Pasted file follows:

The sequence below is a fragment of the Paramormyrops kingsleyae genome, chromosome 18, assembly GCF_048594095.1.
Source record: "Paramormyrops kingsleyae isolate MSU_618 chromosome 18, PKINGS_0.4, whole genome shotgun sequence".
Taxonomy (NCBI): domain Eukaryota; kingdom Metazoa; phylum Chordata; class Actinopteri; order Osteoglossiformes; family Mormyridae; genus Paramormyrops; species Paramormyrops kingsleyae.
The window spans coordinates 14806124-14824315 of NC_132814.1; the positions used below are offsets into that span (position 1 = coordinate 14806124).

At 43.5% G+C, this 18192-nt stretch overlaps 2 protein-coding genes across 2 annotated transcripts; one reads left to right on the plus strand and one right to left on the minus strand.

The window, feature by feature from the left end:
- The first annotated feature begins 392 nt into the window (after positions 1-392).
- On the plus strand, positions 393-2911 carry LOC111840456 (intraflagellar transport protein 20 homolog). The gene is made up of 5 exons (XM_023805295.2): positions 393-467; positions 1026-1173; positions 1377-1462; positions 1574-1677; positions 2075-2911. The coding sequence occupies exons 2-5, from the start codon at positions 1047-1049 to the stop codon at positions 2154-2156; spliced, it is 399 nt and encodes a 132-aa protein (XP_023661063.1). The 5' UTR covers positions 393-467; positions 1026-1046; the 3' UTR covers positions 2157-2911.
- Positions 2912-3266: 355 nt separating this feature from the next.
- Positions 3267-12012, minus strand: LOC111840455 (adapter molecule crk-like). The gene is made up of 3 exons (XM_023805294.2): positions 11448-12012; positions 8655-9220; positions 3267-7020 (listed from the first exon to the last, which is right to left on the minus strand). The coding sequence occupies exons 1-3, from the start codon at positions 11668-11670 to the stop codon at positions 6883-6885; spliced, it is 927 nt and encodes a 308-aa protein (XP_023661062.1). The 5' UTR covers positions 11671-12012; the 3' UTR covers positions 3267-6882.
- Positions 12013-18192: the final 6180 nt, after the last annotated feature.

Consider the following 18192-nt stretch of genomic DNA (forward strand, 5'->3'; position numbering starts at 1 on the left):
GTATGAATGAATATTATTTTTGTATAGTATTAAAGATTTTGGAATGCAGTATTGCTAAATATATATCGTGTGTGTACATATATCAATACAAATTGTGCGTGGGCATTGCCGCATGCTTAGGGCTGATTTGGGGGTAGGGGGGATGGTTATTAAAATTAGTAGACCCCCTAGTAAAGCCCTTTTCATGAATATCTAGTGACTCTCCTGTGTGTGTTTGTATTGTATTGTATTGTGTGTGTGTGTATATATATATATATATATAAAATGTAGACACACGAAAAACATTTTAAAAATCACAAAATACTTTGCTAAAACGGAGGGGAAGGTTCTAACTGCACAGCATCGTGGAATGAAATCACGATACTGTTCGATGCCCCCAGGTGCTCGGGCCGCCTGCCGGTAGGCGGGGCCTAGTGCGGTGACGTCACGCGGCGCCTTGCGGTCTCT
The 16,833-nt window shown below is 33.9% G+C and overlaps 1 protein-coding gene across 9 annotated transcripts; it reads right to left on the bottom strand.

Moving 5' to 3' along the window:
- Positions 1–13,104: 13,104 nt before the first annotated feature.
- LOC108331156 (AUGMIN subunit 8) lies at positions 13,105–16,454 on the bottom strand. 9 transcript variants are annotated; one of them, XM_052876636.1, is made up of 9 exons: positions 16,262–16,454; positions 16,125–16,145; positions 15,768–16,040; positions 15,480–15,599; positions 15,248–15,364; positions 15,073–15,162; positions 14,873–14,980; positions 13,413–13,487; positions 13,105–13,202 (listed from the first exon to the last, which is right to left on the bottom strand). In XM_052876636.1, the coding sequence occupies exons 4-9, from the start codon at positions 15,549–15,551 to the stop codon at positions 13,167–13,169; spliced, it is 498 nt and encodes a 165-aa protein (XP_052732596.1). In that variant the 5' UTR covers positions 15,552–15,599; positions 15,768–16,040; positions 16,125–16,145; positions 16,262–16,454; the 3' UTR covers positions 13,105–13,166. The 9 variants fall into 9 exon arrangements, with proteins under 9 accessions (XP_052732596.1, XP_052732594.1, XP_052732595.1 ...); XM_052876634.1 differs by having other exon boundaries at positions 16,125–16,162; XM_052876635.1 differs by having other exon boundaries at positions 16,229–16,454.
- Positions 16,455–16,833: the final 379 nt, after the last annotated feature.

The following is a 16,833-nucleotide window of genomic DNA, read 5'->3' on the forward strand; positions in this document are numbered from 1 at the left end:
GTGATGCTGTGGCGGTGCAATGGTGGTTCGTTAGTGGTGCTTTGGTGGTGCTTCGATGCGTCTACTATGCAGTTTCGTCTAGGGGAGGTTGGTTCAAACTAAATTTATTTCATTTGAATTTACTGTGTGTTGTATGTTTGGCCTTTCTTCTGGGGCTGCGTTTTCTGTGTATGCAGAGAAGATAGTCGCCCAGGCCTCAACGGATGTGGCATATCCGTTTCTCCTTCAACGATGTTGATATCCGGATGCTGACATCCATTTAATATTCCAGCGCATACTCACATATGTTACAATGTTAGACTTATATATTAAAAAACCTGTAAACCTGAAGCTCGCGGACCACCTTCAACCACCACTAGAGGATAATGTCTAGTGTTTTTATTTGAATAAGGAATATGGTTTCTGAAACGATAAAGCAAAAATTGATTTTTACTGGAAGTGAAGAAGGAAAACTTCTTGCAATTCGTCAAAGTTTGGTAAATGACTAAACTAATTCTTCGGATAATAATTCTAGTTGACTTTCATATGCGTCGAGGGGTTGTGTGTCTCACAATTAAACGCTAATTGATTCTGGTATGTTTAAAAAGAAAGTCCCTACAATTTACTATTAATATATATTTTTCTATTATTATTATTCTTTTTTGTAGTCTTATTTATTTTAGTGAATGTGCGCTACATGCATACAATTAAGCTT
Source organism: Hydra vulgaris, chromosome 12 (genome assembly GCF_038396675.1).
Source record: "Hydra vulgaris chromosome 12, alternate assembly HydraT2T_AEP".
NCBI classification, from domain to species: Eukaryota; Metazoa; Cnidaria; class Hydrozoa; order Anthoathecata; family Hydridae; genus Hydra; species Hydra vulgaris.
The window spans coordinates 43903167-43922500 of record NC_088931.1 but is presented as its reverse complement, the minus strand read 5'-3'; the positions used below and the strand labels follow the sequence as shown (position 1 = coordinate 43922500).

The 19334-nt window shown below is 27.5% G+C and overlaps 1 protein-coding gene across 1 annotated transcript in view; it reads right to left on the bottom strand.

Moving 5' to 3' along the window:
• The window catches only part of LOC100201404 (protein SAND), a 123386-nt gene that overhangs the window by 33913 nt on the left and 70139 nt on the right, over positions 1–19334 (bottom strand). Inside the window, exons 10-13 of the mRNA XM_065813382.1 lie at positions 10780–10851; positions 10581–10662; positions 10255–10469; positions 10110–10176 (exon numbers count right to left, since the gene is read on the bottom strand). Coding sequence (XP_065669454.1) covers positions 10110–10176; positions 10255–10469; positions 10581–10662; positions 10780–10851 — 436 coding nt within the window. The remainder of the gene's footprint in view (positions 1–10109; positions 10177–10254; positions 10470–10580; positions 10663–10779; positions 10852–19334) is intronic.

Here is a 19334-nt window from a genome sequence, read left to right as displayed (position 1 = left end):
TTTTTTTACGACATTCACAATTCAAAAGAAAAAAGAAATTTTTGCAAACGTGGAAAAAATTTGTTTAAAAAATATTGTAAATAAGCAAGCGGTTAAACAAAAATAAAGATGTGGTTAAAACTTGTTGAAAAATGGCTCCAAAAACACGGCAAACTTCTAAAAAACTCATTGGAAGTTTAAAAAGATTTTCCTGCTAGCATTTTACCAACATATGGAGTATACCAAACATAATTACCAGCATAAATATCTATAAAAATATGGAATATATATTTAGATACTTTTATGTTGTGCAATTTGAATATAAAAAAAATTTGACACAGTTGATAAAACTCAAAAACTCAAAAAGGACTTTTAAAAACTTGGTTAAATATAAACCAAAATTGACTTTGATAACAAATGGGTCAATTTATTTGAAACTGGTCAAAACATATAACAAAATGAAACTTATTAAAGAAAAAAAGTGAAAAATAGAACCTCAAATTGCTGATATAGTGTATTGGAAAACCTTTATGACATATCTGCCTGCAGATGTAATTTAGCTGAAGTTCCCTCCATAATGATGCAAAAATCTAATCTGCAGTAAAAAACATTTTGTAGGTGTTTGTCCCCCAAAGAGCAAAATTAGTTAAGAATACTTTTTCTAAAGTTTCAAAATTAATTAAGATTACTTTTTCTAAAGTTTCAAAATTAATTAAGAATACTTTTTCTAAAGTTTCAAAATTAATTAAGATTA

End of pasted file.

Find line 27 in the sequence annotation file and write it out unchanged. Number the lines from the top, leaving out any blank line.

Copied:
• The window catches only part of LOC100201404 (protein SAND), a 123386-nt gene that overhangs the window by 33913 nt on the left and 70139 nt on the right, over positions 1–19334 (bottom strand). Inside the window, exons 10-13 of the mRNA XM_065813382.1 lie at positions 10780–10851; positions 10581–10662; positions 10255–10469; positions 10110–10176 (exon numbers count right to left, since the gene is read on the bottom strand). Coding sequence (XP_065669454.1) covers positions 10110–10176; positions 10255–10469; positions 10581–10662; positions 10780–10851 — 436 coding nt within the window. The remainder of the gene's footprint in view (positions 1–10109; positions 10177–10254; positions 10470–10580; positions 10663–10779; positions 10852–19334) is intronic.